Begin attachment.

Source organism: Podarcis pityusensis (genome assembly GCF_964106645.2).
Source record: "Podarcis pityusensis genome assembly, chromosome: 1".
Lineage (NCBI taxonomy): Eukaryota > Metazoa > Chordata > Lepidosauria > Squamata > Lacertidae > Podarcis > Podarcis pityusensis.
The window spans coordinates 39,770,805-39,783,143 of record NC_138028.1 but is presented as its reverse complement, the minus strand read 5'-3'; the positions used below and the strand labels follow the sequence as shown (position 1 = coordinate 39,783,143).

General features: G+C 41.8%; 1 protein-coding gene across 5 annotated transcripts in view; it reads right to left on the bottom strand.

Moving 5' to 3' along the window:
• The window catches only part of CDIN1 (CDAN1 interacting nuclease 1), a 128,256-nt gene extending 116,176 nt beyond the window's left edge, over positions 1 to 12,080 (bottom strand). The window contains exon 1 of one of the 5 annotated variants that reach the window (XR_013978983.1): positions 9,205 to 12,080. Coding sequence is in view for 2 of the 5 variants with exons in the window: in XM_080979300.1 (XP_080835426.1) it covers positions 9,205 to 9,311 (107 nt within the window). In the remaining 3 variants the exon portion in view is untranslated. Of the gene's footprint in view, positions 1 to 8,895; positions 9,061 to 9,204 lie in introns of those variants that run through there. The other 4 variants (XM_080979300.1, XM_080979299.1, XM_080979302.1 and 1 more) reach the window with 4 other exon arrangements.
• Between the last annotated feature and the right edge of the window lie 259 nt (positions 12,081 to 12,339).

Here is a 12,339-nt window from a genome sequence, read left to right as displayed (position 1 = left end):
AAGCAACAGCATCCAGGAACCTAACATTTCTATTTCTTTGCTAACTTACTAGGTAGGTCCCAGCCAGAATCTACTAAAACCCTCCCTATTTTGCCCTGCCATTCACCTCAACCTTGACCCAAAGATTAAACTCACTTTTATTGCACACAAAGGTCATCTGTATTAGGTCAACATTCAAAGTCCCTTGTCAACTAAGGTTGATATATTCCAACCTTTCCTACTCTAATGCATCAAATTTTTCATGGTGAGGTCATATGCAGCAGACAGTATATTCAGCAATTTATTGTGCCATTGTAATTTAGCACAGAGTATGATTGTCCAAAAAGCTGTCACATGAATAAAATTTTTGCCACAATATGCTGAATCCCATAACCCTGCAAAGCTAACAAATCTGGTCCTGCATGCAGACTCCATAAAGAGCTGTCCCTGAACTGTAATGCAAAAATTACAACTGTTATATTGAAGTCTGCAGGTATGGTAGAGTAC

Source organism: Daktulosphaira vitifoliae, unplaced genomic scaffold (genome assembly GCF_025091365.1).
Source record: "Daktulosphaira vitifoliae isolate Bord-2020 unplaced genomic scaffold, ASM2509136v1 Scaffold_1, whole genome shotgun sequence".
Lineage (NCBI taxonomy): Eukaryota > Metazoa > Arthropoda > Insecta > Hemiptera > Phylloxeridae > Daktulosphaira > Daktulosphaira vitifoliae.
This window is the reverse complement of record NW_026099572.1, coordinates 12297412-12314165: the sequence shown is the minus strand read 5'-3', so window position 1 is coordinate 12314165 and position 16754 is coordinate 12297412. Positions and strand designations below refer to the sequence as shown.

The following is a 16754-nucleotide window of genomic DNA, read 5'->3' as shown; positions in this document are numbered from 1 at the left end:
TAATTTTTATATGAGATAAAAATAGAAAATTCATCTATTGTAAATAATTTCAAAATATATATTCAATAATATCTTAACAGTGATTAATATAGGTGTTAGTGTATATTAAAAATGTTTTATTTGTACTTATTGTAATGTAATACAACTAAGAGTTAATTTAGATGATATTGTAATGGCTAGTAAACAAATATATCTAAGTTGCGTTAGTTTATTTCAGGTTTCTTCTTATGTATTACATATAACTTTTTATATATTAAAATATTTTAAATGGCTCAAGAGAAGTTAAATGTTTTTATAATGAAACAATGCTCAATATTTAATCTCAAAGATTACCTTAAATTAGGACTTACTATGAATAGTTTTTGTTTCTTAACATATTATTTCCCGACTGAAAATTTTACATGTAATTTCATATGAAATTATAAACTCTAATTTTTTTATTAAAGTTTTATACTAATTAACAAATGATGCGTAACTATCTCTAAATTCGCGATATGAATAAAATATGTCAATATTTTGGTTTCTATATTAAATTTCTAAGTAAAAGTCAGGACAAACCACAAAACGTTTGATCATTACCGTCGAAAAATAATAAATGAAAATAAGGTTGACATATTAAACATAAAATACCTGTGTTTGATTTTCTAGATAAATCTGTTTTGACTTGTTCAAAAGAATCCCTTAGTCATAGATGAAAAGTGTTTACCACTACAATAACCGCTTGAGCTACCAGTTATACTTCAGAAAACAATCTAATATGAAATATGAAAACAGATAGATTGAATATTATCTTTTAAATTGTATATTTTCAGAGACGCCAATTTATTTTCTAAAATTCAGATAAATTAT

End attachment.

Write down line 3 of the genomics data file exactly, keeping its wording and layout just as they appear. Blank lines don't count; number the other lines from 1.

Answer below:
Lineage (NCBI taxonomy): Eukaryota > Metazoa > Chordata > Lepidosauria > Squamata > Lacertidae > Podarcis > Podarcis pityusensis.